Marijuana might help HIV patients in strengthening mental stamina
HIV continues to be a major global public health issue. In 2016, an estimated 36.7 million people were living with HIV (including 1.8 million children).Updated: Dec 13, 2017 11:20 IST
Marijuana is considered to be a medicinal drug and if consumed for health purposes, it can be useful for a person.
But, now a study has found that marijuana might really help HIV patients in strengthening their mental stamina. A group of researchers have found that a chemical found in marijuana, known as tetrahydrocannabinol, or THC, has been found to potentially slow the process in which mental decline can occur in up to 50 % of HIV patients.
While talking about the study Norbert Kaminski, lead author of the study, said, “It is believed that cognitive function decreases in many of those with HIV partly due to chronic inflammation that occurs in the brain. This happens because the immune system is constantly being stimulated to fight off disease.”
Kaminski and his co-author, Mike Rizzo, a graduate student in toxicology, discovered that the compounds in marijuana were able to act as anti-inflammatory agents, reducing the number of inflammatory white blood cells, called monocytes, and decreasing the proteins they release in the body.
Rizzo noted, “This decrease of cells could slow down, or maybe even stop, the inflammatory process, potentially helping patients maintain their cognitive function longer.” The two researchers took blood samples from 40 HIV patients who reported whether or not they used marijuana.
Then, they isolated the white blood cells from each donor and studied inflammatory cell levels and the effect marijuana had on the cells. “The patients who didn’t smoke marijuana had a very high level of inflammatory cells compared to those who did use. In fact, those who used marijuana had levels pretty close to a healthy person not infected with HIV,” explained Kaminski.
With antiretroviral therapy -- a standard form of treatment that includes a cocktail of drugs to ward off the virus -- these cells have a better chance of staying intact. Yet, even with this therapy, certain white blood cells can still be overly stimulated and eventually become inflammatory.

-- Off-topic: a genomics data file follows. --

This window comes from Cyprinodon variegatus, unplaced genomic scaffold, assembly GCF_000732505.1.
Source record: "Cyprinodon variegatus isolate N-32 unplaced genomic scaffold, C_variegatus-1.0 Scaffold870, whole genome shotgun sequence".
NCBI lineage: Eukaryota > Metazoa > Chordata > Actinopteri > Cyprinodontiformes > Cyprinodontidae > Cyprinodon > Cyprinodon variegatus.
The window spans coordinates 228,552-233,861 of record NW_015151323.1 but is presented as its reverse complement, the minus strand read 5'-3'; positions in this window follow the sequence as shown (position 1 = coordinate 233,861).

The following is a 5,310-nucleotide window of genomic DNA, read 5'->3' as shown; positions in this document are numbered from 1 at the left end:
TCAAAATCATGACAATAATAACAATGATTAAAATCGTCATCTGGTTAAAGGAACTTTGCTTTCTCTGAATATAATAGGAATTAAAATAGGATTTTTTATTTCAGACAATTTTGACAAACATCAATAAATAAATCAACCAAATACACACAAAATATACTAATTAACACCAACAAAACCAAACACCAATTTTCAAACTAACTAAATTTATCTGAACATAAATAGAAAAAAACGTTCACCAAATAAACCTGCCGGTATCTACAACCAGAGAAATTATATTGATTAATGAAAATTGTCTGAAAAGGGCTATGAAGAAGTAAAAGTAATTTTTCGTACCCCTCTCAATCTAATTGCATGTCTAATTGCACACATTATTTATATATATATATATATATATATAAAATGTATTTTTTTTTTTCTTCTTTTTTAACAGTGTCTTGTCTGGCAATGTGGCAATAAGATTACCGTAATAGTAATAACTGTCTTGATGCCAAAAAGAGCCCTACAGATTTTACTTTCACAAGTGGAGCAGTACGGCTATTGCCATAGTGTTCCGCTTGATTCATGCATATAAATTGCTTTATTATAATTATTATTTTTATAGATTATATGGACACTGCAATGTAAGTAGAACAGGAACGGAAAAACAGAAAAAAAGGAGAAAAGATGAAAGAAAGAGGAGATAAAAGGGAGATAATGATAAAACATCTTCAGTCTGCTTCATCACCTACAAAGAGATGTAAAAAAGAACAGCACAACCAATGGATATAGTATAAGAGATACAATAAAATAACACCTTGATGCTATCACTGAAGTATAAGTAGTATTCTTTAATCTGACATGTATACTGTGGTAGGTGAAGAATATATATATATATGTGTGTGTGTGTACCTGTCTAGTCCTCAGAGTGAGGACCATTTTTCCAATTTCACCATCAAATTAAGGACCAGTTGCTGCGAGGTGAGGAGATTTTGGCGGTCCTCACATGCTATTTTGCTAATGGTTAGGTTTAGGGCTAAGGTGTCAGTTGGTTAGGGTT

Rizzo explained, “We’ll continue investigating these cells and how they interact and cause inflammation specifically in the brain. What we learn from this could also have implications to other brain-related diseases like Alzheimer’s and Parkinson’s since the same inflammatory cells have been found to be involved.”
They believe that knowing more about this interaction could ultimately lead to new therapeutic agents that could help HIV patients specifically maintain their mental function. HIV, which stands for human immunodeficiency virus, infects and can destroy or change the functions of immune cells that defend the body.
HIV continues to be a major global public health issue. In 2016, an estimated 36.7 million people were living with HIV (including 1.8 million children). Since the start of the epidemic, an estimated 78 million people have become infected with HIV and 35 million people have died of AIDS-related illnesses. In 2016, 1 million people died of AIDS-related illnesses.
India remains the country with the third largest population of people with HIV after South Africa and Nigeria.
India had 2.1 million people living with HIV at the end of 2016, with new infections falling to 80,000 in 2016 from 1,50,000 in 2005. The study was published in journal, AIDS.
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